Blue Marble - February 2009

Yes, It's True: GMOs Contaminate Mexican Corn

| Tue Feb. 24, 2009 1:16 PM EST
Ignacio ChapelaIn April 2002, I sat in the office of UC Berkeley environmental science professor Ignacio Chapela as an ancient telephone chortled incessantly with calls from scientists and journalists curious about his latest study, a paper published in Nature showing how genes from GM corn entered local varieties of the plant in Mexico, where GM crops are banned. Samples of the corn sat in vials on his desk. An international controversy had erupted over the experiment, and earlier that month the prestigious journal published an unprecedented near-retraction. “Nature has concluded that the evidence available is not sufficient to justify the publication of the original paper,” said a terse editorial note. Chapela admitted to making a few interpretative mistakes, but stood by his findings even when a study by a different team of researchers in 2005 was unable to replicate his results. His findings were finally corroborated this week by scientists from Mexico, the United States, and the Netherlands who looked at thousands of seed samples from hundreds of Mexican corn fields and found that around 1 percent of them had genes that had jumped from GM varieties. Even before this week, major detractors agreed with Chapela's main point. Corn disperses pollen easily, so one should expect that GM pollen carried by the wind has mated with local corn varieties in much of the world.

Although neither expensive--total cost $2000--nor surprising, Chapela’s study was attacked because it provoked ongoing feuds. Disagreements about what might happen when GM crops interbreed with their unaltered neighbors are now more than a decade old. Scientists still debate whether transgenics will diminish genetic diversity in local crop varieties, kill beneficial creatures, or reduce the ability of entire plant populations to survive.

Scientists already know that pollen from GM crops can kill beneficial insects. For example, the Bt gene in corn poisons pests like the European corn borer but could also inadvertently wipe out the valuable Typhlodromalus aripo. The T. aripo, as it is known, eats both corn pollen and the ignominious green mite, which wreaked havoc on Africa’s cassava crop in the 1980s and early 90s. The mite was accidentally introduced from South America and scientists combated it in 1993 by importing the T. aripo from Brazil. After it went to work eating mites, it immediately increased cassava yields by 35%. The addition of Bt pollen to that diet could be a boon to the mites and a disaster for T. aripo and farmers. “If it destabilized cassava,” says Andrew Paul Gutierrez, a Berkeley researcher who has done computer modeling on GM crops, “it could destroy the basic food staple for 220 million Africans in an area twice the size of the United States.”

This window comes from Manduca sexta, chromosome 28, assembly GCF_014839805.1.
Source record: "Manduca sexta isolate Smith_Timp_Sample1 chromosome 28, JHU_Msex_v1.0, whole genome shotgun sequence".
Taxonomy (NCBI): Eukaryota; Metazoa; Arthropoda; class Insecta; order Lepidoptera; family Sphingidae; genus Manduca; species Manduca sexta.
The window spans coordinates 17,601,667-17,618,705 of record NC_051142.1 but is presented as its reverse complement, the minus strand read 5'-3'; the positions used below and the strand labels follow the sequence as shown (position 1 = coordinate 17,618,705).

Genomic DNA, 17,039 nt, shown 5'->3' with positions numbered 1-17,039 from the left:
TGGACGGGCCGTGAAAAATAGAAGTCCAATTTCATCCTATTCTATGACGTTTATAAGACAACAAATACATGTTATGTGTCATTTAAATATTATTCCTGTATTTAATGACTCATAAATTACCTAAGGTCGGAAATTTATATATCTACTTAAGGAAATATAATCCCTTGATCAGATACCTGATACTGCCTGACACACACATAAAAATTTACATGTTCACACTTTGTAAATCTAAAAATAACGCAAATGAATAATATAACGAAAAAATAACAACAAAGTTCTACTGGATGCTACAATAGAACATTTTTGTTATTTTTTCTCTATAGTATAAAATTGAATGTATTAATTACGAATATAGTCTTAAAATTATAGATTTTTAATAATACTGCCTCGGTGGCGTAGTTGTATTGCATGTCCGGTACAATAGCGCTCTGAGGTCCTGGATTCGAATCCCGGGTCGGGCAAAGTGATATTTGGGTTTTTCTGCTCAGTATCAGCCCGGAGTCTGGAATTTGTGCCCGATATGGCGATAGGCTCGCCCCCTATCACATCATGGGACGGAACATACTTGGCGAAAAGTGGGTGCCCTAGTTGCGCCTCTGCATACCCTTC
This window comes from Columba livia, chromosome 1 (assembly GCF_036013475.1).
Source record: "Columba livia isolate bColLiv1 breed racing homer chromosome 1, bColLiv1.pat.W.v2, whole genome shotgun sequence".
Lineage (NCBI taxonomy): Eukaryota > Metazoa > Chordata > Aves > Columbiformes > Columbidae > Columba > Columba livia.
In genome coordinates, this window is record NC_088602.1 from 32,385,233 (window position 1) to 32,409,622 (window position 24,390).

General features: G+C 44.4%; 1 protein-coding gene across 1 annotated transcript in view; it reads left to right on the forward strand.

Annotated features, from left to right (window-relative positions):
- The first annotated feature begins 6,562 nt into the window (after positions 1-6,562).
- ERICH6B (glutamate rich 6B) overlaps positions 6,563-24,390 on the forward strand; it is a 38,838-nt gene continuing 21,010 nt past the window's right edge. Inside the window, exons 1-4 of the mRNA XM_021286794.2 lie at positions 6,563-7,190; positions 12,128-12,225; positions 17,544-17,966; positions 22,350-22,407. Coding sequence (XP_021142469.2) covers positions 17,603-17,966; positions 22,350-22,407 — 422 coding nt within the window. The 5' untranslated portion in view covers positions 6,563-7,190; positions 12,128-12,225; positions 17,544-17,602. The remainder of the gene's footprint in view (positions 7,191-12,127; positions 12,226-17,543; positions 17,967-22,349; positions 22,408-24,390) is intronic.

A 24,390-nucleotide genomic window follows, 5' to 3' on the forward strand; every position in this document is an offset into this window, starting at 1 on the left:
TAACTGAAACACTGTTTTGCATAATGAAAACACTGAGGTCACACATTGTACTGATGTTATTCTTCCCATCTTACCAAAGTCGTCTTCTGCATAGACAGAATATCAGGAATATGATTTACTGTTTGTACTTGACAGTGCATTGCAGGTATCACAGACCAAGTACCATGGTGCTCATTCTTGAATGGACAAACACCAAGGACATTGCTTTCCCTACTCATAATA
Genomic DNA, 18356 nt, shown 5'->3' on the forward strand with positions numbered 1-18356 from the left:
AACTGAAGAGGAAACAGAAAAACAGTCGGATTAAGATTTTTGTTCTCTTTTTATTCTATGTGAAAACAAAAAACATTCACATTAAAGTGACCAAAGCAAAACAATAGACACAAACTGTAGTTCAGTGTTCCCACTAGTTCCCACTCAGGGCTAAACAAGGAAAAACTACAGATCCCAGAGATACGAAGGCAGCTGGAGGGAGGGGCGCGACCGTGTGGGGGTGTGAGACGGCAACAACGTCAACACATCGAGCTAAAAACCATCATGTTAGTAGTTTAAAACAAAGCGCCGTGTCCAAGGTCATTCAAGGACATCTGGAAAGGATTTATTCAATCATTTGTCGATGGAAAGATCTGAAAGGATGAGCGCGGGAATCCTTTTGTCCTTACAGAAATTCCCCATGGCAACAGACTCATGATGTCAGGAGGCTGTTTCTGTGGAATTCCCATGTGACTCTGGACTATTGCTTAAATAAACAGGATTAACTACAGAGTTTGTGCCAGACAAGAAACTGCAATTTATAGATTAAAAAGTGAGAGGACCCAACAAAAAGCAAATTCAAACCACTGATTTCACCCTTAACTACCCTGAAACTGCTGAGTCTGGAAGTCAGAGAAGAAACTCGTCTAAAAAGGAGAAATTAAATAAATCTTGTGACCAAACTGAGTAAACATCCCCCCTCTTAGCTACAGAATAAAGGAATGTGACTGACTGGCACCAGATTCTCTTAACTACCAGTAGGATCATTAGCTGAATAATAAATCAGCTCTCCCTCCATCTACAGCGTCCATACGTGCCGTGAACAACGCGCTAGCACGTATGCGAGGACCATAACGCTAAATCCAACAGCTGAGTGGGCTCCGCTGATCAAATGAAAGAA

Accepting such risks becomes even more difficult given that Bt is probably only a temporary solution to insect invasions. Last February, University of Arizona researcher Bruce Tabashnik documented the first case, in GM cotton, of insects developing a resistance to the Bt gene. “My own experience in the history of insect resistance is that they develop resistance to whatever control measure is used against them,” he told me in 2002. “I think it’s just a matter of time.”

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Abortion Legislation Update

| Fri Feb. 20, 2009 1:34 PM EST

Yesterday two measures included in the slew of bills across the country that would require women to view an ultrasound before having an abortion were shot down in a Virginia Senate committee. One measure would have required women to look at an image of the fetus on the day of the abortion; the other would have forced doctors to offer to anesthetize the fetus.

In related abortion news, the North Dakota House gave fertilized human eggs the legal rights of human beings. The bill now goes to the Senate for review.

A Small but Important Part of Cap and Trade Legislation

| Thu Feb. 19, 2009 5:07 PM EST

The Center on Budget and Policy Priorities, a left-leaning economic think tank, has a little-covered idea that it argues must be incorporated into a comprehensive climate change bill. "Even a modest 15 percent reduction in greenhouse-gas emissions would cost the poorest fifth of Americans an average of $750 a year per household," it says. "These households have average annual incomes of only about $13,000." To make sure that our transition to a new energy economy doesn't place unreasonable burdens on the country's most vulnerable families, CBPP is proposing a "climate rebate" that, for the very low-income, could be rolled into the Electronic Benefit Transfer (EBT) systems that currently distribute food stamps and other forms of financial assistance. For moderate-income working families, "climate rebates" could be incorporated into a tax credit. Here's CBPP's pitch:

Policies that restrict greenhouse gas emissions will significantly raise the price of fossil-fuel energy products — from home energy and gasoline to food and other goods and services with significant energy inputs. Such policies are necessary to encourage energy efficiency and greater use of clean energy sources. They will, however, cut into consumers’ budgets.